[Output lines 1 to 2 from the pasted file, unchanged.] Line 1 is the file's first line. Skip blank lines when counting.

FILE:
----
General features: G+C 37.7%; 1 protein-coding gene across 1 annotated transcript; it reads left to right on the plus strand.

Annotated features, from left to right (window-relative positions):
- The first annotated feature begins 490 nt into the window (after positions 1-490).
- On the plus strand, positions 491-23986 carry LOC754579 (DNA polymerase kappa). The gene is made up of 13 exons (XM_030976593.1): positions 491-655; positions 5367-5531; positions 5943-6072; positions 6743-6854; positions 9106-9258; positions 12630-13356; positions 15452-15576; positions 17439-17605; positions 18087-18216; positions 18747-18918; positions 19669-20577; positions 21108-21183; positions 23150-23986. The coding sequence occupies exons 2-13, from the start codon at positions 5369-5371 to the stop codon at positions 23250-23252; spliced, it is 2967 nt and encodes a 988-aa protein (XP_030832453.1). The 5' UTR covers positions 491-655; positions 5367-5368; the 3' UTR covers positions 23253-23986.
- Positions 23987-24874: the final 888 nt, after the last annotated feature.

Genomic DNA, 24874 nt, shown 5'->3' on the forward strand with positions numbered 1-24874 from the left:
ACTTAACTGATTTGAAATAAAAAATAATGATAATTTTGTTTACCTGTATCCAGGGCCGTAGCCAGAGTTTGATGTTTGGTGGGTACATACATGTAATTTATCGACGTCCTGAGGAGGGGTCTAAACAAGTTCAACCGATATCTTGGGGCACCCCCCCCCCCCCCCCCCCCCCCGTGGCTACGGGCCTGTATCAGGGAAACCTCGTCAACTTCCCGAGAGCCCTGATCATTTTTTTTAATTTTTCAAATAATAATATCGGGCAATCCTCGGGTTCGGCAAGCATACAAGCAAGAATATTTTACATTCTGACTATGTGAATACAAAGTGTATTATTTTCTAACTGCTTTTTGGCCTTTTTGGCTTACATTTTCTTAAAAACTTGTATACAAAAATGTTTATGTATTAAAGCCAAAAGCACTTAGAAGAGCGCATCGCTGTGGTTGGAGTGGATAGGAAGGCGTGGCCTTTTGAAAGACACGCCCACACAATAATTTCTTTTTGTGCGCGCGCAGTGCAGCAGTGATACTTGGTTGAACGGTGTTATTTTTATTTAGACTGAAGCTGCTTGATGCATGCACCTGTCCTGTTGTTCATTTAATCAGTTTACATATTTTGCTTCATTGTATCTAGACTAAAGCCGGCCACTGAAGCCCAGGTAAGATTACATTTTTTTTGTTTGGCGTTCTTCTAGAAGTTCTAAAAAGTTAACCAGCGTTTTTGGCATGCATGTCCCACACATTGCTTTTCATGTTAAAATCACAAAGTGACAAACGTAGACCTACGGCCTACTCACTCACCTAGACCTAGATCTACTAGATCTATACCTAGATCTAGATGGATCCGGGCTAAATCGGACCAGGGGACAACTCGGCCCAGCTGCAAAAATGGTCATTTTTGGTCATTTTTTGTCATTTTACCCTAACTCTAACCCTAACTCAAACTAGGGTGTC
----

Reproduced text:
General features: G+C 37.7%; 1 protein-coding gene across 1 annotated transcript; it reads left to right on the plus strand.

Annotated features, from left to right (window-relative positions):